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Schools standards minister Stephen Timms announced today the names ...
Schools standards minister Stephen Timms announced today the names

of 32 schools that will explore new ways of working to tackle

workload, in order to free teachers to teach and raise standards in

the classroom.

The schools which are participating in the partnership project with

government, cover a broad cross-section of primary, secondary and

special schools from around the country. Some have experience in

remodelling their school workforce to free up teachers while others

will be starting from scratch. All will receive advice and support

to identify and put into practice new and innovative ways of working.

Mr Timms said:

'We are committed to tackling teacher workload because we want

teachers to focus on what they do best - teaching.

'The next phase of raising standards will require more individualised

approaches to pupils' learning. We must free teachers from tasks

that others could do and also help them through ICT. We must remodel

the school workforce, to explore more thoroughly the contributions

that can be made by teaching assistants, bursars and clerical staff,

technicians and ancillary staff.

'We know that many schools already have in place elements of good

practice in managing workload to help raise standards, using existing

resources. We will continue to engage in constructive debate to find

the best ways to give teachers more time in the working week to plan

high quality lessons.'

Each of the schools will benefit from the support of a school

workforce adviser team led by Pat Collarbone of the London Leadership

Centre, part of the University of London.

The schools will receive a package of support to tackle workload

issues that will include:

- a laptop for every teacher, Internet access and ICT support.

Computers will be networked across the school to enable teachers to

share lesson plans effectively;

- additional teaching assistants, bursarial staff and

administrative support staff to free teachers and school leaders to

focus on their professional responsibilities;

- extra training to prepare the support staff and bursars for

their new role, ensure all staff can use the new ICT resources

effectively and help the head teachers make changes in their


- increased time for teachers to free them up for lesson

planning, marking, professional development and school planning


- All schools across the country will benefit from the experiences of

these 32 schools which will share their experiences of good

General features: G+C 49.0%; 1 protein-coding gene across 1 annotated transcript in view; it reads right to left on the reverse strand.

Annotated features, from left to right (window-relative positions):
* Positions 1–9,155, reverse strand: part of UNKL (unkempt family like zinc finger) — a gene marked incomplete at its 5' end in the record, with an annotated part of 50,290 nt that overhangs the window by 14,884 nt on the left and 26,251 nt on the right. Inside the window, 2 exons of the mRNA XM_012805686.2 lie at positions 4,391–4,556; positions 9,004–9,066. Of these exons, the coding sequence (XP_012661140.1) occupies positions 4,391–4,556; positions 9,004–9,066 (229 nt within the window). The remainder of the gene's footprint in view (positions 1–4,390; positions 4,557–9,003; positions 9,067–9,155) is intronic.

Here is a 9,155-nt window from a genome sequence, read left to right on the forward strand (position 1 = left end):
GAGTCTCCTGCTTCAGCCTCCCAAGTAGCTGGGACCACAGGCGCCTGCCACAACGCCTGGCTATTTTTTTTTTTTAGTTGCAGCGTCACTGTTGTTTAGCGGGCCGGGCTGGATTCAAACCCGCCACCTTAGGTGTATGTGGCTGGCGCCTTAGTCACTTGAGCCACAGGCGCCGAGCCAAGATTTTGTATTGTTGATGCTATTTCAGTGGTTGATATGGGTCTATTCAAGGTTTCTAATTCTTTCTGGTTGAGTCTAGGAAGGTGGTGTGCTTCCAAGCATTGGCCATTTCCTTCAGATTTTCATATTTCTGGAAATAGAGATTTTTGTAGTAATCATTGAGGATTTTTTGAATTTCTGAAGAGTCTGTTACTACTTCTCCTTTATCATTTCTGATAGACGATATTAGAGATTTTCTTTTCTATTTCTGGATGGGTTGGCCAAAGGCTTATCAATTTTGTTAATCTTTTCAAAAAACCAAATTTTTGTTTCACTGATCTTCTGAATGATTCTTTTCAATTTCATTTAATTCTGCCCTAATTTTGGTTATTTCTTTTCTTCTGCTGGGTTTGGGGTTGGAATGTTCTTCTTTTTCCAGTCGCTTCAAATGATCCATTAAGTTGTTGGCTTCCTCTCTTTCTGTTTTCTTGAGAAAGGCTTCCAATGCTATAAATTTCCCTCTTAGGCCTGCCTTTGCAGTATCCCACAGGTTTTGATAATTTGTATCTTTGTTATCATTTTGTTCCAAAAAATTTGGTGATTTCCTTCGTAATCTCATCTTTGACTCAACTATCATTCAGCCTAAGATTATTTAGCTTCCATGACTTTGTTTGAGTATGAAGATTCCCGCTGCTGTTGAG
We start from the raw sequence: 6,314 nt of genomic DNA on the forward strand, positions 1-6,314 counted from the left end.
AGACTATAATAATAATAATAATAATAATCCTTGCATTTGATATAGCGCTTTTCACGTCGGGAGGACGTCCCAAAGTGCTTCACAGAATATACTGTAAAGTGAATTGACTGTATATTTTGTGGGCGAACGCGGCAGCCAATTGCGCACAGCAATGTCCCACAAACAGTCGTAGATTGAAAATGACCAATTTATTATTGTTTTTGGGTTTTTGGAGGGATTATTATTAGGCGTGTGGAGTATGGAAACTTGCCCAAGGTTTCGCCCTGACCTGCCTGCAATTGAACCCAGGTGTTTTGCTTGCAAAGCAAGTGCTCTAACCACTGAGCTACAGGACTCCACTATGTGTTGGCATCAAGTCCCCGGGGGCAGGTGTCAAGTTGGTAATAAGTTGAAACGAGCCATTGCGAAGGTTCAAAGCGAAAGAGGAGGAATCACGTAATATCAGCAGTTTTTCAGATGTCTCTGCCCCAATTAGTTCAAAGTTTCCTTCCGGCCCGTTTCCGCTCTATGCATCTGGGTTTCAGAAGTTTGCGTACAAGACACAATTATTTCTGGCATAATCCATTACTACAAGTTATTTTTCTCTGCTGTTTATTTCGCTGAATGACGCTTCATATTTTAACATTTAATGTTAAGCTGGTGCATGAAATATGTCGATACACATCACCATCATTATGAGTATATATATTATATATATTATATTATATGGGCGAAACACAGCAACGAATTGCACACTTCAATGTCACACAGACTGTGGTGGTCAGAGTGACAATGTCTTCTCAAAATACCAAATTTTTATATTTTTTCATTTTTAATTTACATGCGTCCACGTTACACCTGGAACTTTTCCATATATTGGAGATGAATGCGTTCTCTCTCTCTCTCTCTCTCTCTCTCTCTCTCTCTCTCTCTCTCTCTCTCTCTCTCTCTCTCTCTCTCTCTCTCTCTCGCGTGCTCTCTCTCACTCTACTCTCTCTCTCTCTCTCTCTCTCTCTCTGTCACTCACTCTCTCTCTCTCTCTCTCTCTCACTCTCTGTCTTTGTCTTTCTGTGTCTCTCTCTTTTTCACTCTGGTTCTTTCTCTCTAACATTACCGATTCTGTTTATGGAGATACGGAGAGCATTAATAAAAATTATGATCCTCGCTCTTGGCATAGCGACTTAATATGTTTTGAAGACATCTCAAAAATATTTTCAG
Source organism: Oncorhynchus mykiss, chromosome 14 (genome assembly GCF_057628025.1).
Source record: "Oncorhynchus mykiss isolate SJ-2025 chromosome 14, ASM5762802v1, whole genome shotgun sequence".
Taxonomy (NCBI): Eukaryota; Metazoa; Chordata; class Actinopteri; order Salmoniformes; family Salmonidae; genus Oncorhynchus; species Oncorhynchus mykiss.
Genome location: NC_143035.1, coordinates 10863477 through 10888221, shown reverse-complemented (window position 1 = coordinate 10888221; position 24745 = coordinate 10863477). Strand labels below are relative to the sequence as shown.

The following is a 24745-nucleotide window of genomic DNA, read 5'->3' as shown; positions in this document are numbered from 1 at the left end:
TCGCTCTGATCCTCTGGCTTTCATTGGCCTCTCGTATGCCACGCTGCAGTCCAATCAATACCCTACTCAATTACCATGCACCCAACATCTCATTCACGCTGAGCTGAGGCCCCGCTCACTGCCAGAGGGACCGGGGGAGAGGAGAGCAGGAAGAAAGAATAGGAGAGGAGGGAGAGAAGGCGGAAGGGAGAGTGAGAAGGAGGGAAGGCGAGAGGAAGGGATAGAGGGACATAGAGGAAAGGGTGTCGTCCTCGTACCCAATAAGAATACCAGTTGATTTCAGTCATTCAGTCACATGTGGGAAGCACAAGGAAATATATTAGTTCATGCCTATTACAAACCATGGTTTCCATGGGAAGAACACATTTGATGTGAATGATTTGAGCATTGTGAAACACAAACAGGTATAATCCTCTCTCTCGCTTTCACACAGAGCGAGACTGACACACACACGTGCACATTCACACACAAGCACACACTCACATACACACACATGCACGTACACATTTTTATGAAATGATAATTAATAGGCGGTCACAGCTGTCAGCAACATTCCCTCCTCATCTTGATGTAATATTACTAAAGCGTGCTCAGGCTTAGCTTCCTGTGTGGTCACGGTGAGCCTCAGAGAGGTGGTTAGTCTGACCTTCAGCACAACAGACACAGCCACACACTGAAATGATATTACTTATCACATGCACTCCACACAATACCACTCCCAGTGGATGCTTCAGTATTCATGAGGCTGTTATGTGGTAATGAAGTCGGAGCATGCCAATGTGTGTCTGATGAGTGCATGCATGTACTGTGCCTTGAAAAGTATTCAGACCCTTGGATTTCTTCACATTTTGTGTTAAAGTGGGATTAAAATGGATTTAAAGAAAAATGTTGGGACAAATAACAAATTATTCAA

practice. The project will commence in September 2002 and run for

one academic year.


This Press Notice applies to England.

1. The 32 schools (and their Local Education Authorities) are:

Abbey Hill School, Stockton-on-Tees

Albany School, Enfield

Bishops Castle Primary School, Shropshire

Bovingdon Primary School, Hertfordshire

Bramford Primary School, Dudley

Brunswick House Primary School,Kent

Burlington Danes Church of England (CofE) School,

Hammersmith and Fulham

Campion Catholic High School, Liverpool

Cirencester Deer Park School, Gloucs.

Compton All Saints CofE Primary School, Hampshire

Corsham Primary School, Wiltshire

David Lister School, Kingston upon Hull

Dunraven School, Lambeth

Etone Community School, Warwickshire

Forest Hall Primary School, North Tyneside

Grinling Gibbons Primary School, Lewisham

Hope CofE Primary School,Shropshire

Horton Lodge School, Staffordshire

Hoylandswaine Primary School, Barnsley

Icknield College, Oxfordshire

Langley Junior School, Plymouth

Lydbury North CofE Primary School, Shropshire

Marlborough Road Primary School, Salford

Montagu School, Northamptonshire

Newcastle CofE Primary School, Shropshire

Newton Farm Nursery, First and Middle School, Harrow

Philip Morant School and College, Essex

Phoenix School, Tower Hamlets

Prince Albert Junior and Infant School, Birmingham

St Anthony's School, West Sussex

The Radclyffe School, Oldham

The Winston Churchill School, Surrey

2. The Education White Paper 'Schools: Achieving Success', published

5 September 2001, made it clear that the Government would design

pilots to investigate ways to reduce workload, drawing from the

findings of the pricewaterhousecooper Teacher Workload Study. The

study found that teachers spend up to 20% of their time on routine

administrative tasks and non-teaching contact time.

3. A new working party, comprising representatives from the teacher,

headteacher and support staff unions, employers and national bodies,

has been established to help with school workforce remodelling. It

builds on the work of the independent Teacher Workload Study by

pricewaterhousecoopers and will take forward the issues set out in

Estelle Morris's Social Market Foundation pamphlet published in

November 2001. It covers a wide brief relating to the school

workforce, including the development of new career structures and

ladders for school support staff with the aim of helping to raise

standards. The secretary of state will take account of the working

party's discussions in developing further policies and in taking

decisions about where to focus resources.

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